Saturday, 19 May 2012

Stealth beer!

What's in a brand? Well, quite a lot for some people – and it's not always positive. I can't think how else can you explain the trend among brewers towards beers that don't have their real names on – instead they either have a stealth brand, or in some cases no brand at all.

So yesterday when I came across some rather nice new-to-me beers at the European Beer Bloggers Conference – a fruity golden ale called Sunbeam, and a couple of single-hop beers, one using Polish Marynka and the other English Sovereign – I was intrigued because it wasn't obvious who brewed them. They were on the table of conference sponsor Marston's, but the Marston's guys only referred to them coming from Wolverhampton – eventually I spotted "Banks's" on the clip, but in tiny, tiny print.

I'm no branding expert, but it did make me think some more about the subject – especially as I saw something similar a few weeks ago, when I spotted an unfamiliar pumpclip in a Greene King pub. Of course GK uses several sub-brands, some for breweries it has bought and closed – eg. Morlands, Ridleys. Ruddles – and some simply to differentiate, such as Westgate, but this clip simply gave the beer's name (The Sorcerer) with no indication at all of its origin.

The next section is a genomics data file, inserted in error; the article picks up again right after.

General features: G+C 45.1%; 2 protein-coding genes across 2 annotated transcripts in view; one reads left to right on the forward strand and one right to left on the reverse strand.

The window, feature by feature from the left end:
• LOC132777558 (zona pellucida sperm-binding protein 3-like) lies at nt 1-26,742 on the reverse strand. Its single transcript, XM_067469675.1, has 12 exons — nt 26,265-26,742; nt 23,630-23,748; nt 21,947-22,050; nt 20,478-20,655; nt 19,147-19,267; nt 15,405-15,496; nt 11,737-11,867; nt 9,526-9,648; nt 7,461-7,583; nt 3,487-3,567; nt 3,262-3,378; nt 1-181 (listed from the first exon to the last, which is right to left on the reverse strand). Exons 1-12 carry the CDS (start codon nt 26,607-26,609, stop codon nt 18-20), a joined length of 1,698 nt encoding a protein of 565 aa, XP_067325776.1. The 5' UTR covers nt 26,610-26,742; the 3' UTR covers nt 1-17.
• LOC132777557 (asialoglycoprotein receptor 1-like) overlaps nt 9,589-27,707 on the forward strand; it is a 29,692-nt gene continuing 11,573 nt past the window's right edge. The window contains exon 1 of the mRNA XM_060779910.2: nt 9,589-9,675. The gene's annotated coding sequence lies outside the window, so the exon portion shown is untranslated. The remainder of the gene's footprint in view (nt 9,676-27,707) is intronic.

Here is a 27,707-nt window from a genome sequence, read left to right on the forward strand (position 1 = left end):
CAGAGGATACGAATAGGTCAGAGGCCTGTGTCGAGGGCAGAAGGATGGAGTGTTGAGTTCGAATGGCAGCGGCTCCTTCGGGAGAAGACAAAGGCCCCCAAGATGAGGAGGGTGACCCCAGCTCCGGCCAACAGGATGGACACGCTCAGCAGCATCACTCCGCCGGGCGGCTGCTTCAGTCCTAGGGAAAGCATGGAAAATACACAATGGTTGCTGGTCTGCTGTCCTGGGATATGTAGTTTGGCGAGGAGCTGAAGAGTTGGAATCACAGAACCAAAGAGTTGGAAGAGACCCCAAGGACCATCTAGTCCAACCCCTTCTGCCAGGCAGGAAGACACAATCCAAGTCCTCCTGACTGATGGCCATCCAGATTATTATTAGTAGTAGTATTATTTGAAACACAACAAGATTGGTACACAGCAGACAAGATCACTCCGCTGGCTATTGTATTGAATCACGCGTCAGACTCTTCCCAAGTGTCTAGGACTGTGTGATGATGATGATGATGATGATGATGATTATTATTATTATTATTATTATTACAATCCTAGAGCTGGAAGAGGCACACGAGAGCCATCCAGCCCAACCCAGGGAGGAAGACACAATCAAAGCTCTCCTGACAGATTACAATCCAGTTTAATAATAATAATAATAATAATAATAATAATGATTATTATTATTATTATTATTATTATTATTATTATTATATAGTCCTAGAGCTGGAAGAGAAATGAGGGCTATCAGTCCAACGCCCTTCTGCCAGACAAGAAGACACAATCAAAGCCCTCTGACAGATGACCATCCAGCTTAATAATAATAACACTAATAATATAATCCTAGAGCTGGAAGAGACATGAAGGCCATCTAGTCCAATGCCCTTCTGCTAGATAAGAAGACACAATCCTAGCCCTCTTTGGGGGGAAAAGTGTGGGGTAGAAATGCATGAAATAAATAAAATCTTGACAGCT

Stealth beer first caught my attention several years ago at the huge Coors – or fellow conference sponsor MolsonCoors, as it now is – brewery in Golden, Colorado. In the brewery tap were glass trophy cases, and also in there was a bottle of a beer I'd never seen before: Blue Moon. Just to look at the label I'd never have known it was a Coors product. I could only guess that the aim was to reach the kind of drinkers who avoid the mega-brewers.

It was also around that time that Anheuser-Busch – now AB-InBev – bought a slice of RedHook Brewery. Talking to AB people I realised that their motive was similar to Blue Moon's: if you're going to lose market share to craft beer, it's much better to lose it to your own craft beer. AB-InBev now owns several other craft breweries and sub-brands, of course.

I guess the lesson is that not everything that looks new and independent actually is. On the other hand, it's also that the old names are perfectly capable of doing something new and wonderful, as with the Banks's project, which is to explore hops by brewing twelve identical beers, one a month, and flavouring each with a single different hop variety.

What do you think – should Banks's and Greene King use (one of) their own brands, or would that create the wrong kind of expectations?

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